Governor Bruce Rauner signed the Child Bereavement Leave Act into law on July 29, 2016. The Law requires employers with at least fifty (50) employees to provide up to ten (10) working days of unpaid leave for the loss of a child.
Recently, in Hernandez v. Bridgestone Americas Tire Operations, LLC, the U.S. Court of Appeals for the Eighth Circuit held that where overtime is considered mandatory an employer may deduct missed shifts from an employee’s allotted intermittent leave allotment under the Family and Medical Leave Act of 1993 (FMLA), but that the employer must also include mandatory overtime hours when calculating an employee’s total FMLA-leave allotment. Failure to do so constitutes an FMLA interference claim.
A recent federal circuit court of appeals decision shows a growing change in how courts define an “employer” for the purpose of establishing liability under the Family and Medical Leave Act (“FMLA”).
Under the FMLA, an employer must not –
Interfere with, restrain or deny the exercise of, or attempt to exercise, an employee’s FMLA rights [29 U.S.C. § 2615(a)(1)], or
Discharge or discriminate against an individual for opposing any unlawful practice under the FMLA [29 U.S.C. § 2615(a)(2) and (b)].
Your employee requests Family Medical Leave and presents you with a medical certification that is deficient. What do you do?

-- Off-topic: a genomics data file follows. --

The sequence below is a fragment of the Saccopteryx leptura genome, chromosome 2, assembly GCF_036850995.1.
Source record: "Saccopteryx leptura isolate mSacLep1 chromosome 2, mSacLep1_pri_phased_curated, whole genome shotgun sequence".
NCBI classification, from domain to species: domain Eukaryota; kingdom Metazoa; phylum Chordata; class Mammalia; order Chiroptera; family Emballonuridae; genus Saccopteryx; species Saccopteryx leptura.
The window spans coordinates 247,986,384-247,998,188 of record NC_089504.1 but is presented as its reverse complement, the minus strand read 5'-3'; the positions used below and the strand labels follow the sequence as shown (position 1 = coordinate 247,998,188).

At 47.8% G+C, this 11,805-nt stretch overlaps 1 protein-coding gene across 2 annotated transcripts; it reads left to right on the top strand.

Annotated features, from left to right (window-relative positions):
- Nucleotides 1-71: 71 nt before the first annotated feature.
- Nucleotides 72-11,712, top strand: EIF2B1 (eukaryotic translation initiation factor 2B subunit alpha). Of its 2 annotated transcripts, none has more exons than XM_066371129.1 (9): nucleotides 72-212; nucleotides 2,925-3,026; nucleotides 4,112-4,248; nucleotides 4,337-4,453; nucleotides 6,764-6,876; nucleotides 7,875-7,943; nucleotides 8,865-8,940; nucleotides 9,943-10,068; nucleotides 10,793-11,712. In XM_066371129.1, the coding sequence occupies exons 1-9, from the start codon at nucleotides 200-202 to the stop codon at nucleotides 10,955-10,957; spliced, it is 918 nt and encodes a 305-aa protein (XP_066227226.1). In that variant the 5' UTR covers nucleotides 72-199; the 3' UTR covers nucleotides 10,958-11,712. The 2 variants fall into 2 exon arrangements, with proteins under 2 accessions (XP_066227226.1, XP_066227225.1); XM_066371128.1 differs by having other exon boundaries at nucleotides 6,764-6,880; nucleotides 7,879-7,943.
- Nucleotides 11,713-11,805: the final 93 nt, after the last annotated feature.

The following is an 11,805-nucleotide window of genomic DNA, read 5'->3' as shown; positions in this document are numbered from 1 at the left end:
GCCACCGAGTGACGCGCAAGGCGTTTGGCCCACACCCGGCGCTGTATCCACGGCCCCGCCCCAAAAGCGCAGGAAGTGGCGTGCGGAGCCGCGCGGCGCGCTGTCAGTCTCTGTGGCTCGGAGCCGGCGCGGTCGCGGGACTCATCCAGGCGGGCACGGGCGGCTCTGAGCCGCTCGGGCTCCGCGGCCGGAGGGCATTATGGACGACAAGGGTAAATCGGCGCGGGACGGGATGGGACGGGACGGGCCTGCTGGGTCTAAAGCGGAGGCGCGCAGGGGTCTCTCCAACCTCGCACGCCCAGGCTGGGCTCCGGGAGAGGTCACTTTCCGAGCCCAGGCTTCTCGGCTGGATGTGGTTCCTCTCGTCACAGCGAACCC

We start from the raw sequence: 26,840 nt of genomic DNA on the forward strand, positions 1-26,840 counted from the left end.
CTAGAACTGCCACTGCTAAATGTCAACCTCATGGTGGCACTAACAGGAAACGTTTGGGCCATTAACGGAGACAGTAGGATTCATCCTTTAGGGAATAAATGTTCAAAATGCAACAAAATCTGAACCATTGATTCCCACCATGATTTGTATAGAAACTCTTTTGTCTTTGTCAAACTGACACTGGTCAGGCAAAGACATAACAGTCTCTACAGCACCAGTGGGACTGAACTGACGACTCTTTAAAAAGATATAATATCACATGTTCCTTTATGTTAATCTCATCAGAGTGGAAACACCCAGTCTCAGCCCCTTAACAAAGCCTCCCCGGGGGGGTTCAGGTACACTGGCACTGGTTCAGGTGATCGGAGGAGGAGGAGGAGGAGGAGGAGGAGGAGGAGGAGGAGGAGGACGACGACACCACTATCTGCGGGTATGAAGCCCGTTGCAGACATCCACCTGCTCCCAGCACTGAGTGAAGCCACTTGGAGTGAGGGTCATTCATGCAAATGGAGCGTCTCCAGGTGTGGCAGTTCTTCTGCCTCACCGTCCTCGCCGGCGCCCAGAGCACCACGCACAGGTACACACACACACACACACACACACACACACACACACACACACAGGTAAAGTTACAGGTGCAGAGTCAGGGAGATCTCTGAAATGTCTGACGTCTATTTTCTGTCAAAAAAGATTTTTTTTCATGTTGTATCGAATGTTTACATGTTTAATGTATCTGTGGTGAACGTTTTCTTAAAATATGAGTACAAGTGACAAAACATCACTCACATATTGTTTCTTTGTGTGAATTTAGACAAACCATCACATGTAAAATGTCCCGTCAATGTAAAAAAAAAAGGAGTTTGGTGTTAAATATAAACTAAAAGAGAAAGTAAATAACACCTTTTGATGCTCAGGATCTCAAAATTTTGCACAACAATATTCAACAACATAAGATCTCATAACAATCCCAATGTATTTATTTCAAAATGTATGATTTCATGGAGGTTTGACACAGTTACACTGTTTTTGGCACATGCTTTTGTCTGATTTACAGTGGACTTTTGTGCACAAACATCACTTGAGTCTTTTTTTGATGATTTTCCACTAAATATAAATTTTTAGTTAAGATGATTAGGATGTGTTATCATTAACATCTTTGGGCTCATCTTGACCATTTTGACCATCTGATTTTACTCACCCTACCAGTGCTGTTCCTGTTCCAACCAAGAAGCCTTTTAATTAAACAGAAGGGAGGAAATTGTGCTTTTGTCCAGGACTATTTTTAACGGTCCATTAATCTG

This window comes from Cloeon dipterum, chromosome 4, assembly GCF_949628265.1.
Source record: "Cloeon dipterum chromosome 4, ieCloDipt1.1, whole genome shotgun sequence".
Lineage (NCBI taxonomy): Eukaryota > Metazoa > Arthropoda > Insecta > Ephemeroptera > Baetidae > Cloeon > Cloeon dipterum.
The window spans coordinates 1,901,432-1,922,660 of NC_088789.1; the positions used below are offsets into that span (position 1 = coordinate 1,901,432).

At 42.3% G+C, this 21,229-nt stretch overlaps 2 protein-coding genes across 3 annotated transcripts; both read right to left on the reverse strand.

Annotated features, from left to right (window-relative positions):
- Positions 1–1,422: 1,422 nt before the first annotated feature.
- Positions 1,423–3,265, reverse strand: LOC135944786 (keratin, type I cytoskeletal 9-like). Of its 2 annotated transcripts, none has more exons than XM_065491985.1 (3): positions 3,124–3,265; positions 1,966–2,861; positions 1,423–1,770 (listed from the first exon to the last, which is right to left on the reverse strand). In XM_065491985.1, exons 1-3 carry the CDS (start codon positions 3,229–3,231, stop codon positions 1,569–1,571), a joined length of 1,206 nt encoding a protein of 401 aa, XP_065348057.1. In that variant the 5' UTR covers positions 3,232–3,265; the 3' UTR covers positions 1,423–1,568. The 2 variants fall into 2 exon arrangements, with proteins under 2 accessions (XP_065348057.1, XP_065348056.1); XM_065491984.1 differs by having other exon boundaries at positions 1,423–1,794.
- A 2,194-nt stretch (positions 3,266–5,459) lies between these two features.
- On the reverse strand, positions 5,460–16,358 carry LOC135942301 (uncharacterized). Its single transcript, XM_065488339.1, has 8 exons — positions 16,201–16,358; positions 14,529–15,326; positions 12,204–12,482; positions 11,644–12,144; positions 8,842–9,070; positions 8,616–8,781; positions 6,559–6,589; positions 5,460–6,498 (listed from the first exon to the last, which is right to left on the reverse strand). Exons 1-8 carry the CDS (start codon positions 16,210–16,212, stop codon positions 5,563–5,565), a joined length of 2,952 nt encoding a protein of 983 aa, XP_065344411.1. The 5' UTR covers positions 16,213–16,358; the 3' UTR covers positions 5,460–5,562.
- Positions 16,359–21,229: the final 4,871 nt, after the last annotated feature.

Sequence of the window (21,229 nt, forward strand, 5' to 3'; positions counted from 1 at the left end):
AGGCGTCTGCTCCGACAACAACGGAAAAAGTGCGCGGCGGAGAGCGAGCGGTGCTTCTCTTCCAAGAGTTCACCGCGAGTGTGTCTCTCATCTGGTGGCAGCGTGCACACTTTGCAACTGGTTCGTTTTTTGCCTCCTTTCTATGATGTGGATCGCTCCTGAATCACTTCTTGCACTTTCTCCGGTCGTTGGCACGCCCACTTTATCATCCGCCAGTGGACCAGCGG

On May 22, 2015, the U.S. Court of Appeals for the Third Circuit ruled in a case presenting an FMLA claim that a 14-hour hospital stay did not qualify as an “overnight” stay in order to provide the employee with protection under the FMLA.
The Family Medical and Leave Act in part requires an employer to permit an eligible employee to take a leave of absence arising from the serious medical condition involving the employee’s spouse. When Congress enacted the FMLA in 1993, no state had recognized a same-sex marriage. Consequently, the definition of a spouse for FMLA purposes was uncomplicated and uncontroversial.
An employee who complained of a major headache left work and went to a local health care clinic where a physician assistant diagnosed the employee with high blood pressure. The physician assistant provided the employee with a signed note indicating he could return to work in four days.
FMLA eligible employees can take up to 12 weeks of unpaid leave during a 12-month period. But, the question is – which 12 month period?
On February 23, 2015, the United States Department of Labor announced that a final rule revising the regulatory definition of “spouse” under the Family and Medical Leave Act of 1993 (FMLA).